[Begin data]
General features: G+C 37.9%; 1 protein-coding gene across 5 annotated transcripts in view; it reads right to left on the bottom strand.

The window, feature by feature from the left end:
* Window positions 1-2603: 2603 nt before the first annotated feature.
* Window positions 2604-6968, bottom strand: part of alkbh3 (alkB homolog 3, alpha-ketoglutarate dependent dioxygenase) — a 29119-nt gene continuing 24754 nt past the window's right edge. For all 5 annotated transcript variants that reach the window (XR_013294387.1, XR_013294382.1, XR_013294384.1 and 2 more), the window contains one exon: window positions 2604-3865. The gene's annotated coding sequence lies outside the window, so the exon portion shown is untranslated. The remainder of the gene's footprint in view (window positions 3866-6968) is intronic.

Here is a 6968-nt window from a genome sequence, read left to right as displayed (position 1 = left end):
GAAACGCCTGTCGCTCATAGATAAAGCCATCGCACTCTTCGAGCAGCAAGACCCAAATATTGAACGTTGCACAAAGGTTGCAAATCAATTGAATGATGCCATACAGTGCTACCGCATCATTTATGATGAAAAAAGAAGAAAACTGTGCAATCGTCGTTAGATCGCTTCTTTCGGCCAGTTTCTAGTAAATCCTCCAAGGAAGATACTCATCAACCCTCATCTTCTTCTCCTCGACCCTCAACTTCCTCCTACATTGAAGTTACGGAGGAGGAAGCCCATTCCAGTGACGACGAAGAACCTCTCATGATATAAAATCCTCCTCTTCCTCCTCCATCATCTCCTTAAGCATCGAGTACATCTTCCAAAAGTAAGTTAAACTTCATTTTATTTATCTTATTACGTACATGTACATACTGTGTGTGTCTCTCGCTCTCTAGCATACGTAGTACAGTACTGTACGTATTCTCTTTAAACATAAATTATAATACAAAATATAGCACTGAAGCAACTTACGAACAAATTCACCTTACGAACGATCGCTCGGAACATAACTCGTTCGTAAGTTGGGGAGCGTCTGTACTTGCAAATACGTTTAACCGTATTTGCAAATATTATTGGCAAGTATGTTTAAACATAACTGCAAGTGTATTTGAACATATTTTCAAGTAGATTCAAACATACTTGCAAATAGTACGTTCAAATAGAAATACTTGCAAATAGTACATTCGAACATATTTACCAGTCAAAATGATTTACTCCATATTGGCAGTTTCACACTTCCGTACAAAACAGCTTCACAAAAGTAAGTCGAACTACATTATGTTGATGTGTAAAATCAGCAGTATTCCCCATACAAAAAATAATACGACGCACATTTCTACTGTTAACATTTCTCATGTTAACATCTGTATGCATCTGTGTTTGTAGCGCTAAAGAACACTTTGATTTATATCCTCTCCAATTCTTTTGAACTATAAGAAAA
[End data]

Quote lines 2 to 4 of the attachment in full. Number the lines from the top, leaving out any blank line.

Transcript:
The window, feature by feature from the left end:
* Window positions 1-2603: 2603 nt before the first annotated feature.
* Window positions 2604-6968, bottom strand: part of alkbh3 (alkB homolog 3, alpha-ketoglutarate dependent dioxygenase) — a 29119-nt gene continuing 24754 nt past the window's right edge. For all 5 annotated transcript variants that reach the window (XR_013294387.1, XR_013294382.1, XR_013294384.1 and 2 more), the window contains one exon: window positions 2604-3865. The gene's annotated coding sequence lies outside the window, so the exon portion shown is untranslated. The remainder of the gene's footprint in view (window positions 3866-6968) is intronic.